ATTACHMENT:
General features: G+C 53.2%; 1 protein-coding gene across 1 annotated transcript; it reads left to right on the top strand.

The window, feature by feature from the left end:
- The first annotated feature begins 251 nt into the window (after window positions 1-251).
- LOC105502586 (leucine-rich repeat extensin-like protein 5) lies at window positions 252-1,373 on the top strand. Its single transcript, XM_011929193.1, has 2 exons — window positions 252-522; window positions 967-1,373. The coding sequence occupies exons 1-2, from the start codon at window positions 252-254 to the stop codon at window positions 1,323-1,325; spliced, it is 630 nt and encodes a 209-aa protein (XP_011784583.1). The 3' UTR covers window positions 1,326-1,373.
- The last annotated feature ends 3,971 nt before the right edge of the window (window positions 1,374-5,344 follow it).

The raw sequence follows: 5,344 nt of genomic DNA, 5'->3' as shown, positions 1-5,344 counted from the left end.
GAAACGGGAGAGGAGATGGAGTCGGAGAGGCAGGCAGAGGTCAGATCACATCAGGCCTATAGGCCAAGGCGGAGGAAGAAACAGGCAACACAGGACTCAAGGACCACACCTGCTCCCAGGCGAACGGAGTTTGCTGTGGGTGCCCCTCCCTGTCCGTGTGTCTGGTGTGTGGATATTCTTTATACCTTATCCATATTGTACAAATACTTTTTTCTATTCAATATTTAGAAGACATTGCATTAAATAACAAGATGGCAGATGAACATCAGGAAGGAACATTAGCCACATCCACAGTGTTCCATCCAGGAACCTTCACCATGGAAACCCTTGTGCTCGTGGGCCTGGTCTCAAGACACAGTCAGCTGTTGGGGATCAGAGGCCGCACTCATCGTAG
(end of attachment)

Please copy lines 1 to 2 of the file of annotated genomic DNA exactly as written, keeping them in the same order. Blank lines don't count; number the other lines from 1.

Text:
General features: G+C 53.2%; 1 protein-coding gene across 1 annotated transcript; it reads left to right on the top strand.

The window, feature by feature from the left end: